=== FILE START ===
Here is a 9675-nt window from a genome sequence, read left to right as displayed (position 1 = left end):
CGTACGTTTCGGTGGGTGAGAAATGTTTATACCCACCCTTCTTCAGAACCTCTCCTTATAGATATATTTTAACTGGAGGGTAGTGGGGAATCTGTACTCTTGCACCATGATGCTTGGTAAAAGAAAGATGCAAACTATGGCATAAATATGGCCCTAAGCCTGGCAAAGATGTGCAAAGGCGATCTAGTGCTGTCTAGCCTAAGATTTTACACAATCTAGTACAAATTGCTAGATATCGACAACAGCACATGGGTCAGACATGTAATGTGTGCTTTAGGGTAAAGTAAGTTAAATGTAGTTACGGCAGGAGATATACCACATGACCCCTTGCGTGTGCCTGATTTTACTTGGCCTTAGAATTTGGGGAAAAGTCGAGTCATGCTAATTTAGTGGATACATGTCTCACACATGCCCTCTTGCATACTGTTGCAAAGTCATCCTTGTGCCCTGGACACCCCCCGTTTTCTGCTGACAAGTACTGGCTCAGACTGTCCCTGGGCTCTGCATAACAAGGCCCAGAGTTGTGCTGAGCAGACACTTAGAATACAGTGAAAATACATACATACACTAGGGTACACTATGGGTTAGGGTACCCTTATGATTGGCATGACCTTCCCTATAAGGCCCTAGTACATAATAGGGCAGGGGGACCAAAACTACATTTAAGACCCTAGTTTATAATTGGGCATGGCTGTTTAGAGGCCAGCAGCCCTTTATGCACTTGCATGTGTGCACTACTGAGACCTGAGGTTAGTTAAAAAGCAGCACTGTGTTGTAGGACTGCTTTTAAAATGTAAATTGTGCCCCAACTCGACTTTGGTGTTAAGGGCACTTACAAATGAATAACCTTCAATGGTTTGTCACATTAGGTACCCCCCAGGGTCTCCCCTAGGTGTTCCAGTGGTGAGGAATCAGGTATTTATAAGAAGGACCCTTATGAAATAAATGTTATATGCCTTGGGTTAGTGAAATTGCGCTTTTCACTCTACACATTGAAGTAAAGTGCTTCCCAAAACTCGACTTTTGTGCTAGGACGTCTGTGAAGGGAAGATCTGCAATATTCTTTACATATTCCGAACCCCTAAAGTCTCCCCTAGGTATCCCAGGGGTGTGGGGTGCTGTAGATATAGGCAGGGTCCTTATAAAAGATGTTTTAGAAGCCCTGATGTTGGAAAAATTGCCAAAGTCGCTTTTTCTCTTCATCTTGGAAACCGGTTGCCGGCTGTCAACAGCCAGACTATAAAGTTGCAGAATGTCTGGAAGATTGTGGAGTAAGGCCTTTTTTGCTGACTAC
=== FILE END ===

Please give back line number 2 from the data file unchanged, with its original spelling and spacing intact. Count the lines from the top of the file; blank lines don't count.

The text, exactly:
CGTACGTTTCGGTGGGTGAGAAATGTTTATACCCACCCTTCTTCAGAACCTCTCCTTATAGATATATTTTAACTGGAGGGTAGTGGGGAATCTGTACTCTTGCACCATGATGCTTGGTAAAAGAAAGATGCAAACTATGGCATAAATATGGCCCTAAGCCTGGCAAAGATGTGCAAAGGCGATCTAGTGCTGTCTAGCCTAAGATTTTACACAATCTAGTACAAATTGCTAGATATCGACAACAGCACATGGGTCAGACATGTAATGTGTGCTTTAGGGTAAAGTAAGTTAAATGTAGTTACGGCAGGAGATATACCACATGACCCCTTGCGTGTGCCTGATTTTACTTGGCCTTAGAATTTGGGGAAAAGTCGAGTCATGCTAATTTAGTGGATACATGTCTCACACATGCCCTCTTGCATACTGTTGCAAAGTCATCCTTGTGCCCTGGACACCCCCCGTTTTCTGCTGACAAGTACTGGCTCAGACTGTCCCTGGGCTCTGCATAACAAGGCCCAGAGTTGTGCTGAGCAGACACTTAGAATACAGTGAAAATACATACATACACTAGGGTACACTATGGGTTAGGGTACCCTTATGATTGGCATGACCTTCCCTATAAGGCCCTAGTACATAATAGGGCAGGGGGACCAAAACTACATTTAAGACCCTAGTTTATAATTGGGCATGGCTGTTTAGAGGCCAGCAGCCCTTTATGCACTTGCATGTGTGCACTACTGAGACCTGAGGTTAGTTAAAAAGCAGCACTGTGTTGTAGGACTGCTTTTAAAATGTAAATTGTGCCCCAACTCGACTTTGGTGTTAAGGGCACTTACAAATGAATAACCTTCAATGGTTTGTCACATTAGGTACCCCCCAGGGTCTCCCCTAGGTGTTCCAGTGGTGAGGAATCAGGTATTTATAAGAAGGACCCTTATGAAATAAATGTTATATGCCTTGGGTTAGTGAAATTGCGCTTTTCACTCTACACATTGAAGTAAAGTGCTTCCCAAAACTCGACTTTTGTGCTAGGACGTCTGTGAAGGGAAGATCTGCAATATTCTTTACATATTCCGAACCCCTAAAGTCTCCCCTAGGTATCCCAGGGGTGTGGGGTGCTGTAGATATAGGCAGGGTCCTTATAAAAGATGTTTTAGAAGCCCTGATGTTGGAAAAATTGCCAAAGTCGCTTTTTCTCTTCATCTTGGAAACCGGTTGCCGGCTGTCAACAGCCAGACTATAAAGTTGCAGAATGTCTGGAAGATTGTGGAGTAAGGCCTTTTTTGCTGACTAC